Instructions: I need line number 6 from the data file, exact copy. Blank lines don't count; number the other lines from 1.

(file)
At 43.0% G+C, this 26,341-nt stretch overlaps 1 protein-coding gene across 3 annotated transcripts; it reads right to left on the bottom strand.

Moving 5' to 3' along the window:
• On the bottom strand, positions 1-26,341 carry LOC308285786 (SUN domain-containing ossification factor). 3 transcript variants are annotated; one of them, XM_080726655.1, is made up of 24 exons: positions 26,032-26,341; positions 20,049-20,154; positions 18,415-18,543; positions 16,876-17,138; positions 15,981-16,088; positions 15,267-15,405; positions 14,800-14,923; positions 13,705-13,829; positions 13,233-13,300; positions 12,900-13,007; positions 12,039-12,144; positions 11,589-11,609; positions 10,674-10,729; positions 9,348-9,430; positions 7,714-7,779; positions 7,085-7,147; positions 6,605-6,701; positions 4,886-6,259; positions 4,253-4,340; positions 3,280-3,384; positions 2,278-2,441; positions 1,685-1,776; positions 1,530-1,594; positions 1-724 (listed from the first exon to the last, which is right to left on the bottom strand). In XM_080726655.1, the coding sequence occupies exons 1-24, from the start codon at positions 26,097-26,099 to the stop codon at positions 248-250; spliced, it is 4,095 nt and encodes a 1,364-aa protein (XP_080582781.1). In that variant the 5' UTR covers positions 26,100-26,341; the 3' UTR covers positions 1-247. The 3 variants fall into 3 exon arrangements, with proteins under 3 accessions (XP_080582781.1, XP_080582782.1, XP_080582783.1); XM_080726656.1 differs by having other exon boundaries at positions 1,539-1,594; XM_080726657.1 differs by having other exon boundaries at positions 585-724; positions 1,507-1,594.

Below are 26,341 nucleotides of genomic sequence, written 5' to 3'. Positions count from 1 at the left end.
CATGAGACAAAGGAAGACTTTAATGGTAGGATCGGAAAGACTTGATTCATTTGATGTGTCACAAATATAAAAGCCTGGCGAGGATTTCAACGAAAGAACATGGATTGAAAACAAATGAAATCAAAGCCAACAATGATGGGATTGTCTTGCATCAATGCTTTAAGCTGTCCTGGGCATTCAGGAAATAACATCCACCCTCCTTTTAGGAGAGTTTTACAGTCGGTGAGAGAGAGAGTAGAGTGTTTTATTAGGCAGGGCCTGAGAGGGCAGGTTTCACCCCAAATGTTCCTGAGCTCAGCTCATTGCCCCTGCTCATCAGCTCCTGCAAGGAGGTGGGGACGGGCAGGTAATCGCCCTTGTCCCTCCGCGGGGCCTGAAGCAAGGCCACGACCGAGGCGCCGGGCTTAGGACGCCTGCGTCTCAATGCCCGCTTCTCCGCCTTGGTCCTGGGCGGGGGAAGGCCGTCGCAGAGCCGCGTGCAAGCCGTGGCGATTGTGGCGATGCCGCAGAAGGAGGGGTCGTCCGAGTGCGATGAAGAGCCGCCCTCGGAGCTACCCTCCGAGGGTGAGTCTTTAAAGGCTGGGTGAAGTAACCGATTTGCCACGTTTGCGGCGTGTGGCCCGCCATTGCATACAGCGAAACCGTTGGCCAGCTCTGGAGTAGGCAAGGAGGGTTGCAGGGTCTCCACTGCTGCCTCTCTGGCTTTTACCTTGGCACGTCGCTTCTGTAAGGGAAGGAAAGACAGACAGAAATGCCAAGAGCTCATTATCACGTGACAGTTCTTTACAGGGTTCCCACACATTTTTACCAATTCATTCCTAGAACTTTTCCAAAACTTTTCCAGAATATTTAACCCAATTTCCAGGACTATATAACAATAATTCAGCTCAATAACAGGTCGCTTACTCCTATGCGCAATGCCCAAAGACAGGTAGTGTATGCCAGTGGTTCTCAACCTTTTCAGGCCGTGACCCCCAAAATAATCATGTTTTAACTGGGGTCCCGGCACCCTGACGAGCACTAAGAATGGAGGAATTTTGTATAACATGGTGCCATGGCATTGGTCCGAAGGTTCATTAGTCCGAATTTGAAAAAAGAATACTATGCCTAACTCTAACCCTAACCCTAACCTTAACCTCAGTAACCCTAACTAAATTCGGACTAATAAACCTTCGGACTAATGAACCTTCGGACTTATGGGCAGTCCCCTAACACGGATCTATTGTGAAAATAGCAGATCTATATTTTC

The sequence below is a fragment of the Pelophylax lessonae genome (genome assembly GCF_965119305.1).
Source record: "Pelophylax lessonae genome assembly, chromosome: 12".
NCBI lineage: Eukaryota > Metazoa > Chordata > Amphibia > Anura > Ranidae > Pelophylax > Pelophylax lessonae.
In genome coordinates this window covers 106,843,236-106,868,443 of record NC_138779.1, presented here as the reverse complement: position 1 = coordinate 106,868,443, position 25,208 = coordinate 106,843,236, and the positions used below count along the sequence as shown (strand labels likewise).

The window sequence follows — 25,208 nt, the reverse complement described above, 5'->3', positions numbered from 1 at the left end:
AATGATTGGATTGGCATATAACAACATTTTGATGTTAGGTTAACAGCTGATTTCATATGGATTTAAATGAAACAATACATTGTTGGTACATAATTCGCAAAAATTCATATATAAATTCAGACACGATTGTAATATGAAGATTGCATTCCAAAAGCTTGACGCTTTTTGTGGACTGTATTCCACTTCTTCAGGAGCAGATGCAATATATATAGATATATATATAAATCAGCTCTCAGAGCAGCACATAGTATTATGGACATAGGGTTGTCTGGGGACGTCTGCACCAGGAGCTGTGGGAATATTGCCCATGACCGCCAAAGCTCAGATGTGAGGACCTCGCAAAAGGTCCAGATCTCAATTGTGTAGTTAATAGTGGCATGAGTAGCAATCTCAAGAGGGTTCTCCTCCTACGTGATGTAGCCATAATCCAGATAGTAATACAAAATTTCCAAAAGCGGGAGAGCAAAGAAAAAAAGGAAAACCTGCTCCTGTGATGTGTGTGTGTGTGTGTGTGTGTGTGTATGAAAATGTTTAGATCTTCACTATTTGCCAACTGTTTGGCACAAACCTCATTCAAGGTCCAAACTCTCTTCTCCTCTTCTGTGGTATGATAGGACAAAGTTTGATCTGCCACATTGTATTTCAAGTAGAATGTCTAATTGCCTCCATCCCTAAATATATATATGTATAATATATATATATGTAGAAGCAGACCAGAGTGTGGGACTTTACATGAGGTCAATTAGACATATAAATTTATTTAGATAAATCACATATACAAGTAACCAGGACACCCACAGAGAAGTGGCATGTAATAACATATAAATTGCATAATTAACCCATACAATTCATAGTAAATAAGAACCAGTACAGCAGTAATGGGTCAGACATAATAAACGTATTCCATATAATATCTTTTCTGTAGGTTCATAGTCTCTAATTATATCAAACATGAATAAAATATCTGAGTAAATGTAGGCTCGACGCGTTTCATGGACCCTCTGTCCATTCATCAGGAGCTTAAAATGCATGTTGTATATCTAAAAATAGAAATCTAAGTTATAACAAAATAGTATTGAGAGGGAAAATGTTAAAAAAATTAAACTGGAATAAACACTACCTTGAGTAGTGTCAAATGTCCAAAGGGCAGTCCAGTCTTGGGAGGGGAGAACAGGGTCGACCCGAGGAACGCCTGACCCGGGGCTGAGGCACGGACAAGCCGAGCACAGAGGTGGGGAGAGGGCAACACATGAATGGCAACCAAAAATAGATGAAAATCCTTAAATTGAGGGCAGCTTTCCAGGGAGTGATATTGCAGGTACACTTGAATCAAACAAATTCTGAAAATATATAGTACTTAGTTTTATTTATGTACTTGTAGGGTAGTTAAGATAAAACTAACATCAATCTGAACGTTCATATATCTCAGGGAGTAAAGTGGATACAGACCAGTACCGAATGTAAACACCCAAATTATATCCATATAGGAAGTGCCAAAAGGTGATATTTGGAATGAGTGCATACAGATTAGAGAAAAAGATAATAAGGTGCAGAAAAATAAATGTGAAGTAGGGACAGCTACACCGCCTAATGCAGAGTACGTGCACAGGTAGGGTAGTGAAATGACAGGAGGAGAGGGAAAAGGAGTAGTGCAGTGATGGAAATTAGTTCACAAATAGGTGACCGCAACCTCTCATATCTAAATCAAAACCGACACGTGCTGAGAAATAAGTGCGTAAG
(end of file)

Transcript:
The sequence below is a fragment of the Pelophylax lessonae genome (genome assembly GCF_965119305.1).